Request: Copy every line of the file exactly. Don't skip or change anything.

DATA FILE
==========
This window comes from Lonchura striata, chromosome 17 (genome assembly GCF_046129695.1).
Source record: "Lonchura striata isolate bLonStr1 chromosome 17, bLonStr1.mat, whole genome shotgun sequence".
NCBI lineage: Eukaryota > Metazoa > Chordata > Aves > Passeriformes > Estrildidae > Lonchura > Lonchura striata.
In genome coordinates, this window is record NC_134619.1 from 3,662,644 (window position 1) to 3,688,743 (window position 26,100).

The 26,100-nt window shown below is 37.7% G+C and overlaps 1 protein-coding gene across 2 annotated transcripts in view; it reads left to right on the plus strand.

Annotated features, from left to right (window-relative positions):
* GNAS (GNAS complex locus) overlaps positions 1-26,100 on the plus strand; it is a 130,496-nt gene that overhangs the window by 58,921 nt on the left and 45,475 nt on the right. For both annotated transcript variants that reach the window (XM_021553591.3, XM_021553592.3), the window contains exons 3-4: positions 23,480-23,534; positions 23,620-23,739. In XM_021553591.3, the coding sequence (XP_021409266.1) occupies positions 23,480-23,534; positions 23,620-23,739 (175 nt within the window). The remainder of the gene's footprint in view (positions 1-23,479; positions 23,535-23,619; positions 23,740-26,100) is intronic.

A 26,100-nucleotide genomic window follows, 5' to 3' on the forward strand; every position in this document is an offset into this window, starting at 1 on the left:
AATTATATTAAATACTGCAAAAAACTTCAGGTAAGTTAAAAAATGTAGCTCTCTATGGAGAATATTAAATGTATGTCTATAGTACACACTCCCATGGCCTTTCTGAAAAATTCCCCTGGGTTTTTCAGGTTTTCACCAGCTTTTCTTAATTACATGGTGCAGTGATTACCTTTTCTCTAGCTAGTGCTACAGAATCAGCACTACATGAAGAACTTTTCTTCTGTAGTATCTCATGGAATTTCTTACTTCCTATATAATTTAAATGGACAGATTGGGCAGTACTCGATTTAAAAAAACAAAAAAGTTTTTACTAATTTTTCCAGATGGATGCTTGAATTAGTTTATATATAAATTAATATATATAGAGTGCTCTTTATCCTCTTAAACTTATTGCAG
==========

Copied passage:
This window comes from Lonchura striata, chromosome 17 (genome assembly GCF_046129695.1).
Source record: "Lonchura striata isolate bLonStr1 chromosome 17, bLonStr1.mat, whole genome shotgun sequence".
NCBI lineage: Eukaryota > Metazoa > Chordata > Aves > Passeriformes > Estrildidae > Lonchura > Lonchura striata.
In genome coordinates, this window is record NC_134619.1 from 3,662,644 (window position 1) to 3,688,743 (window position 26,100).

The 26,100-nt window shown below is 37.7% G+C and overlaps 1 protein-coding gene across 2 annotated transcripts in view; it reads left to right on the plus strand.

Annotated features, from left to right (window-relative positions):
* GNAS (GNAS complex locus) overlaps positions 1-26,100 on the plus strand; it is a 130,496-nt gene that overhangs the window by 58,921 nt on the left and 45,475 nt on the right. For both annotated transcript variants that reach the window (XM_021553591.3, XM_021553592.3), the window contains exons 3-4: positions 23,480-23,534; positions 23,620-23,739. In XM_021553591.3, the coding sequence (XP_021409266.1) occupies positions 23,480-23,534; positions 23,620-23,739 (175 nt within the window). The remainder of the gene's footprint in view (positions 1-23,479; positions 23,535-23,619; positions 23,740-26,100) is intronic.

A 26,100-nucleotide genomic window follows, 5' to 3' on the forward strand; every position in this document is an offset into this window, starting at 1 on the left:
AATTATATTAAATACTGCAAAAAACTTCAGGTAAGTTAAAAAATGTAGCTCTCTATGGAGAATATTAAATGTATGTCTATAGTACACACTCCCATGGCCTTTCTGAAAAATTCCCCTGGGTTTTTCAGGTTTTCACCAGCTTTTCTTAATTACATGGTGCAGTGATTACCTTTTCTCTAGCTAGTGCTACAGAATCAGCACTACATGAAGAACTTTTCTTCTGTAGTATCTCATGGAATTTCTTACTTCCTATATAATTTAAATGGACAGATTGGGCAGTACTCGATTTAAAAAAACAAAAAAGTTTTTACTAATTTTTCCAGATGGATGCTTGAATTAGTTTATATATAAATTAATATATATAGAGTGCTCTTTATCCTCTTAAACTTATTGCAG